John Daniel Singleton (January 6, 1968 – April 28, 2019) was an Academy Award Nominated director, producer and screenwriter best known for his films Boyz n the Hood, Poetic Justice, Rosewood, Hustle and Flow and Shaft. He was the director for the 2003 film, 2 Fast 2 Furious.


Singleton's 1991 film debut Boyz n the Hood, an inner city drama starring Cuba Gooding, Jr., Ice Cube, and Laurence Fishburne, was both a significant critical and commercial success. For his efforts, Singleton received Academy Award nominations for Best Original Screenplay and Best Director.[1] At age 24 he was the youngest person ever nominated for Best Director, and the first African-American to be nominated for the award. The film has since attained classic status and, in 2002, the United States Library of Congress deemed the film "culturally significant" and selected it for preservation in the National Film Registry.[2]

Singleton's follow-up films Poetic Justice (1993) and Higher Learning (1995) were similarly socially conscious and received mixed to positive reviews. Singleton also directed the video for Michael Jackson's 1991 single "Remember The Time", starring actor Eddie Murphy.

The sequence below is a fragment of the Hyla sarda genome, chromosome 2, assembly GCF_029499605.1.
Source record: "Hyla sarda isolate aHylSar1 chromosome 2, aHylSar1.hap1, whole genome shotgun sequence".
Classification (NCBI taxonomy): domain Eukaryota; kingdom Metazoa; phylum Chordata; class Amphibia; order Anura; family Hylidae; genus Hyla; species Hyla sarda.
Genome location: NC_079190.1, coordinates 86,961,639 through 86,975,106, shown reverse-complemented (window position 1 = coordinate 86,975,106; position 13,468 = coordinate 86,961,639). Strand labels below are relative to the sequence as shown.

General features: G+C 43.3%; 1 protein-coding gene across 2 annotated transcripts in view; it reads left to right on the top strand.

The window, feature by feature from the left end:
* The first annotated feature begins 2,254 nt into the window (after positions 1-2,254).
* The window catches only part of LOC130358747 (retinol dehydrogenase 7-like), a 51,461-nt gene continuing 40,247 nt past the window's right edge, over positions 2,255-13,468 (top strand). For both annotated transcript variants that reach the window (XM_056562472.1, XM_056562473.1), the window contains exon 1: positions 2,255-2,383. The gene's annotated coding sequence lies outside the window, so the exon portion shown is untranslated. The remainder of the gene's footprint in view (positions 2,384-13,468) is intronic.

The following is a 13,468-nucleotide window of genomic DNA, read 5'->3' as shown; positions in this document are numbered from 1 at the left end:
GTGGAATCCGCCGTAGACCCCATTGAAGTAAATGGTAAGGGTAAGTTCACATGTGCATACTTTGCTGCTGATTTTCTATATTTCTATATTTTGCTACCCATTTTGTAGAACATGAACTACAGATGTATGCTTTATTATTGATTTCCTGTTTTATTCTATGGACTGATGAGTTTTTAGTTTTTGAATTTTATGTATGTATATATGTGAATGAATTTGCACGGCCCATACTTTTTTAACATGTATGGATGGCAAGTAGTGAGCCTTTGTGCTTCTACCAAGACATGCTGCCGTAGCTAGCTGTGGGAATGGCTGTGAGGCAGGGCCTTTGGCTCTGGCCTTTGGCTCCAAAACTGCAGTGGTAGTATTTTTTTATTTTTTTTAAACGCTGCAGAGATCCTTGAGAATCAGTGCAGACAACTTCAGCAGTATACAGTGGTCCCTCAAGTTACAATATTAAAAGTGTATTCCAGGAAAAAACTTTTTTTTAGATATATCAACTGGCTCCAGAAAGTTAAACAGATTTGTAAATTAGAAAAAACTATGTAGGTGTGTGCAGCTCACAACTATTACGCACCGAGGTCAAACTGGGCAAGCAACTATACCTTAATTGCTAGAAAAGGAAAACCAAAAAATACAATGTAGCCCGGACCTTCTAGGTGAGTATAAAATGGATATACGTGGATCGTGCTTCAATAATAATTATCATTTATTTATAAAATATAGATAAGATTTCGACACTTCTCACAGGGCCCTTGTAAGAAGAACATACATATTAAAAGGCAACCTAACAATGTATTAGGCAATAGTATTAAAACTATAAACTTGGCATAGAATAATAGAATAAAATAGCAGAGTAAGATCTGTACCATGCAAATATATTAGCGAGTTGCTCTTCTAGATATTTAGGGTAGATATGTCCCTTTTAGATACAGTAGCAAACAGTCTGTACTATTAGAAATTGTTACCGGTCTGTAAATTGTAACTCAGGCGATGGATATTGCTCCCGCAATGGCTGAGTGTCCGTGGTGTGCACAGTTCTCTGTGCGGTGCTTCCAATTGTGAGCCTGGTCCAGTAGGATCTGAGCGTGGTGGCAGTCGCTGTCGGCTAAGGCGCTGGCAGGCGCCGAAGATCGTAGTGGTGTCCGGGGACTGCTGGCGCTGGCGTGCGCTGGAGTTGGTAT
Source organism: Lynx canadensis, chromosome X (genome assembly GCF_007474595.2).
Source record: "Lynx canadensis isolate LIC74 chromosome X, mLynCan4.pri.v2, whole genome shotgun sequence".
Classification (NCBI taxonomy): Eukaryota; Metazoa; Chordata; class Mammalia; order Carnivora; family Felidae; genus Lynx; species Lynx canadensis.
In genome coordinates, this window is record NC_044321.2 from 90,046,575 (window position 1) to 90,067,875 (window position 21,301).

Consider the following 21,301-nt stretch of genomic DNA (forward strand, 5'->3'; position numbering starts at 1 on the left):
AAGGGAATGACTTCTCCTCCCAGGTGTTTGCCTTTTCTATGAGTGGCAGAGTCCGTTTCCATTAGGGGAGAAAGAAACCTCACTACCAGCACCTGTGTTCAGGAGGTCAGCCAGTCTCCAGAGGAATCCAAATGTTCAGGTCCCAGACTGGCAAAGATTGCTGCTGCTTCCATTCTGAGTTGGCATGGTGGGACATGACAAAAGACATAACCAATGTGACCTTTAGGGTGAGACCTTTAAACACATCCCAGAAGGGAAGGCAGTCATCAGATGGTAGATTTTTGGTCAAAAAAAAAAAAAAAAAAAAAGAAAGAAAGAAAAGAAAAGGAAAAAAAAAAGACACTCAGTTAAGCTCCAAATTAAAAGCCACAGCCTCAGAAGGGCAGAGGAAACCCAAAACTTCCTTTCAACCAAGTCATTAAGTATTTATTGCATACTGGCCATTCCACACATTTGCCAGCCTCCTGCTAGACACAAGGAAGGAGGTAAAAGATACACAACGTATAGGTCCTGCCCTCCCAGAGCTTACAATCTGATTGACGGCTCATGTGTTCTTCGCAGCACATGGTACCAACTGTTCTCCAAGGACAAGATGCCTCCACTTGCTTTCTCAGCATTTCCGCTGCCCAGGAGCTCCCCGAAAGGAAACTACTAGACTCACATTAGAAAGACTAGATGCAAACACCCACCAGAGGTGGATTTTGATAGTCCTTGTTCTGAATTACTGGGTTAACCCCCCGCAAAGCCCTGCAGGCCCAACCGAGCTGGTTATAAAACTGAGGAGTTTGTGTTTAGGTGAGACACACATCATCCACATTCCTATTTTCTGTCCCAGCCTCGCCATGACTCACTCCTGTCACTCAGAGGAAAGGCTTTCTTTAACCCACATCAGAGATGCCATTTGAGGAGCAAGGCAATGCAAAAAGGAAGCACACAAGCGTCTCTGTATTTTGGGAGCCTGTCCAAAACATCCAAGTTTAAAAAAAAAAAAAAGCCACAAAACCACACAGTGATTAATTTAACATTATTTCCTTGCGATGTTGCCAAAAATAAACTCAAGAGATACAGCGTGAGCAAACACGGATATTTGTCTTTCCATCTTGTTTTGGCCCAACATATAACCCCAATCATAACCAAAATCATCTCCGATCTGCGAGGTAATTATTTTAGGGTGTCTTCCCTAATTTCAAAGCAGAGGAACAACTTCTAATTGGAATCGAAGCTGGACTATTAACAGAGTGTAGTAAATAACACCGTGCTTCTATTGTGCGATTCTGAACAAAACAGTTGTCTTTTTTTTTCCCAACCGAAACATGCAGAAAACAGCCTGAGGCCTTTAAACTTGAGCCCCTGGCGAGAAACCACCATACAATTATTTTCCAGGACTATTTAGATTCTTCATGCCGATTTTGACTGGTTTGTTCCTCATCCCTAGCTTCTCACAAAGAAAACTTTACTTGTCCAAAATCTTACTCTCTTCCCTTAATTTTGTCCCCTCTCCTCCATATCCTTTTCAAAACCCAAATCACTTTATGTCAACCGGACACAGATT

In 1997, his film Rosewood, a historical drama about racial violence, was entered into the 47th Berlin International Film Festival.[3] Both this and his 2001 film Baby Boy received very positive reviews and helped establish Singleton's critical reputation. Additionally, his adaptation of Shaft (2000), starring Samuel L. Jackson in the title role, was successful critically and commercially.

Singleton has since turned to directing action films, such as 2 Fast 2 Furious (2003) and Four Brothers (2005), which have for the most part received mixed to negative reviews. In 2005, Singleton teamed with Craig Brewer and financed the independent film, Hustle and Flow, once it was clear that most other major backers would not clear it for release.

In 2013, it was announced that Singleton was attached as director of the Tupac biography film. On April 3, 2015, Singleton reported that production was put on hold.[4] Four days later, it was announced that following creative differences with Morgan Creek Productions, Singleton had stepped down as director, and was replaced by Carl Franklin.[5]


Community content is available under CC-BY-SA unless otherwise noted.